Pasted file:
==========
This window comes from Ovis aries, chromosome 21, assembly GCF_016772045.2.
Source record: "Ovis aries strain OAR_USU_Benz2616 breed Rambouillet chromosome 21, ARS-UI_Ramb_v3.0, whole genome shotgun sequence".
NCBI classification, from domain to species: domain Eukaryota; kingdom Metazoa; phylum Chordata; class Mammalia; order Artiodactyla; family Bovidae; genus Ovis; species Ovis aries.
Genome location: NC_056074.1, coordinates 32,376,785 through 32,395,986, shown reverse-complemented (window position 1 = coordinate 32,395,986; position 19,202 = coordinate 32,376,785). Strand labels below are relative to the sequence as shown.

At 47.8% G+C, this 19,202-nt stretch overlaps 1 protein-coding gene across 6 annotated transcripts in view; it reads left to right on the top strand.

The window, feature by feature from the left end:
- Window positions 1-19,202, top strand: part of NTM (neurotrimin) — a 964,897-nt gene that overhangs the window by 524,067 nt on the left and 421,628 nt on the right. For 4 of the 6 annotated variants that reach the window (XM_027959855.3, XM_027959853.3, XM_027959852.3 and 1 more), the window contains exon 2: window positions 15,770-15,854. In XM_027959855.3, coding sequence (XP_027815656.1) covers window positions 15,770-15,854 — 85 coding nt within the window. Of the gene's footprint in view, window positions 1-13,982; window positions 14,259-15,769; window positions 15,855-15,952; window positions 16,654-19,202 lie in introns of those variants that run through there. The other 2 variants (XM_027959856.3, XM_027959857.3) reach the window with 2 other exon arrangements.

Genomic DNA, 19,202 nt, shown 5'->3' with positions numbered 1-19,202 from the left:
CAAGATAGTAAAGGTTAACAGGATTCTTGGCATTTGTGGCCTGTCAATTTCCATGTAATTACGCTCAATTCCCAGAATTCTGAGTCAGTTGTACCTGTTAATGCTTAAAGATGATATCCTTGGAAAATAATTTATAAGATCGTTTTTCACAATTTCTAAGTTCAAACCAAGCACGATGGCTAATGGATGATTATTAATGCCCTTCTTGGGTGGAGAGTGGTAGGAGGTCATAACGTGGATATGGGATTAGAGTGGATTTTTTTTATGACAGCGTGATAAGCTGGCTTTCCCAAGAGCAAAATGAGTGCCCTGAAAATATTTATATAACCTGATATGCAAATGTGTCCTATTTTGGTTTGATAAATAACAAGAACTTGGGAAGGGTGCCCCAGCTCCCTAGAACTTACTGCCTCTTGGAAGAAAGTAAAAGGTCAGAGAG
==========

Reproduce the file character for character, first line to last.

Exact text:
This window comes from Ovis aries, chromosome 21, assembly GCF_016772045.2.
Source record: "Ovis aries strain OAR_USU_Benz2616 breed Rambouillet chromosome 21, ARS-UI_Ramb_v3.0, whole genome shotgun sequence".
NCBI classification, from domain to species: domain Eukaryota; kingdom Metazoa; phylum Chordata; class Mammalia; order Artiodactyla; family Bovidae; genus Ovis; species Ovis aries.
Genome location: NC_056074.1, coordinates 32,376,785 through 32,395,986, shown reverse-complemented (window position 1 = coordinate 32,395,986; position 19,202 = coordinate 32,376,785). Strand labels below are relative to the sequence as shown.

At 47.8% G+C, this 19,202-nt stretch overlaps 1 protein-coding gene across 6 annotated transcripts in view; it reads left to right on the top strand.

The window, feature by feature from the left end:
- Window positions 1-19,202, top strand: part of NTM (neurotrimin) — a 964,897-nt gene that overhangs the window by 524,067 nt on the left and 421,628 nt on the right. For 4 of the 6 annotated variants that reach the window (XM_027959855.3, XM_027959853.3, XM_027959852.3 and 1 more), the window contains exon 2: window positions 15,770-15,854. In XM_027959855.3, coding sequence (XP_027815656.1) covers window positions 15,770-15,854 — 85 coding nt within the window. Of the gene's footprint in view, window positions 1-13,982; window positions 14,259-15,769; window positions 15,855-15,952; window positions 16,654-19,202 lie in introns of those variants that run through there. The other 2 variants (XM_027959856.3, XM_027959857.3) reach the window with 2 other exon arrangements.

Genomic DNA, 19,202 nt, shown 5'->3' with positions numbered 1-19,202 from the left:
CAAGATAGTAAAGGTTAACAGGATTCTTGGCATTTGTGGCCTGTCAATTTCCATGTAATTACGCTCAATTCCCAGAATTCTGAGTCAGTTGTACCTGTTAATGCTTAAAGATGATATCCTTGGAAAATAATTTATAAGATCGTTTTTCACAATTTCTAAGTTCAAACCAAGCACGATGGCTAATGGATGATTATTAATGCCCTTCTTGGGTGGAGAGTGGTAGGAGGTCATAACGTGGATATGGGATTAGAGTGGATTTTTTTTATGACAGCGTGATAAGCTGGCTTTCCCAAGAGCAAAATGAGTGCCCTGAAAATATTTATATAACCTGATATGCAAATGTGTCCTATTTTGGTTTGATAAATAACAAGAACTTGGGAAGGGTGCCCCAGCTCCCTAGAACTTACTGCCTCTTGGAAGAAAGTAAAAGGTCAGAGAG